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Village Canadien Housing Co‑operative

Good Practices in Reducing Insurance Costs

Who We Are

Village Canadien consists of 223 apartment and townhouse units on two sites in Winnipeg, Manitoba.

Our Story

When the Co‑operative Housing Federation of Canada revised its commercial insurance program with the Co‑operators, introducing surcharges for housing co‑ops with large or frequent claims, our co‑op saw our premiums jump significantly. In 2010, our insurance costs increased again due to a fire we experienced in 2006. Although our rates would have gone down the following year, after five years without a claim, the jump prompted us to contact our insurance agent, who reviewed the property with us. It was not apparent from looking at the policy, but our apartment building had been listed as wood-frame construction. It is actually concrete, which is cheaper to insure. The agent was able to identify that there was a problem just by looking at what was being charged. The agent was also able to identify potential electrical problems by looking for hot spots with an infrared sensor.

We considered increasing the deductible but, given that our claims had been infrequent but high, we decided it was better to focus on reducing risk. We use our regular unit inspection process to mitigate potential hazards and claims. If we notice candles left unattended or electrical plugs that are overloaded, we will bring the problem to the attention of the member. We make sure the grounds are free of any debris that could be a fire hazard, and we circulate information from the fire department on fire prevention to the membership. We also inspect for cracks in porcelain toilets or sinks, and make sure the pipes are in good repair, to avoid water damage. We try to make sure walkways are cleared of snow and ice, and free of cracks, to avoid falls that could result in an insurance claim.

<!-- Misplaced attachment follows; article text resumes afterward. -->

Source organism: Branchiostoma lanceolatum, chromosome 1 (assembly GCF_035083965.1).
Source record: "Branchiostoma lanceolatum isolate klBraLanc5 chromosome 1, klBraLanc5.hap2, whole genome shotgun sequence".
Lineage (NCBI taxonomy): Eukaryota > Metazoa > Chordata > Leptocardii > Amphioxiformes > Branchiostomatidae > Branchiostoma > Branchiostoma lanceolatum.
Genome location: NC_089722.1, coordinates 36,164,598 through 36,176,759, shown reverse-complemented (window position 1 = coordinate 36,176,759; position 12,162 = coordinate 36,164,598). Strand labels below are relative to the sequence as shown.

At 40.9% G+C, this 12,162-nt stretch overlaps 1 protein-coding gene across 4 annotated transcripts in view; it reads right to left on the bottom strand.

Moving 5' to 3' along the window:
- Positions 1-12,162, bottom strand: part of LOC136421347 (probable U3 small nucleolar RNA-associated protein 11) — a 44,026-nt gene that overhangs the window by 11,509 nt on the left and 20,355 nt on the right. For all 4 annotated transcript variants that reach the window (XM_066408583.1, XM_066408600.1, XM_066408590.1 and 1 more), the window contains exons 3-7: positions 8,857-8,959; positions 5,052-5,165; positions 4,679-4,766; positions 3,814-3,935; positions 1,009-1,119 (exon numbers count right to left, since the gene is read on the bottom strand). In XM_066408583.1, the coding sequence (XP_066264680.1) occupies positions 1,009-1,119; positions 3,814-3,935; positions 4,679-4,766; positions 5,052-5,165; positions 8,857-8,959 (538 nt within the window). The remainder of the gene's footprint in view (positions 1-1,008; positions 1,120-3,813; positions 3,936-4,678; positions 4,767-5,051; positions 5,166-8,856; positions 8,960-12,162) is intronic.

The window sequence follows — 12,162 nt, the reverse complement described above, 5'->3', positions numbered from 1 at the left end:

While we have not reduced our insurance deductible, we will take care of minor damage ourselves, without making a claim, if the claim will result in increased premiums that will cost us more in the long run. Our agent has given us financial information that has helped us make those decisions.

How Could We Have Done Better?

We could have had a better understanding of our insurance policy and contacted our agent sooner to understand what we were being charged for. That would have saved us money.

What Others Can Learn from the Village Canadien Story

  • Establish a relationship with your insurance agent.
  • Use ongoing maintenance to reduce risk of fire and water damage, or accidents.
  • Clear away any flammable materials or debris immediately, without waiting for the City to remove them, to avoid fire risk.


Co‑op name: Village Canadien
Location: Winnipeg, MB
Program: Section 95 and ILM
Number of Units: 223
Unit Type: Townhouses and Apartments
Date of Occupancy: 1976
Management Model: Staff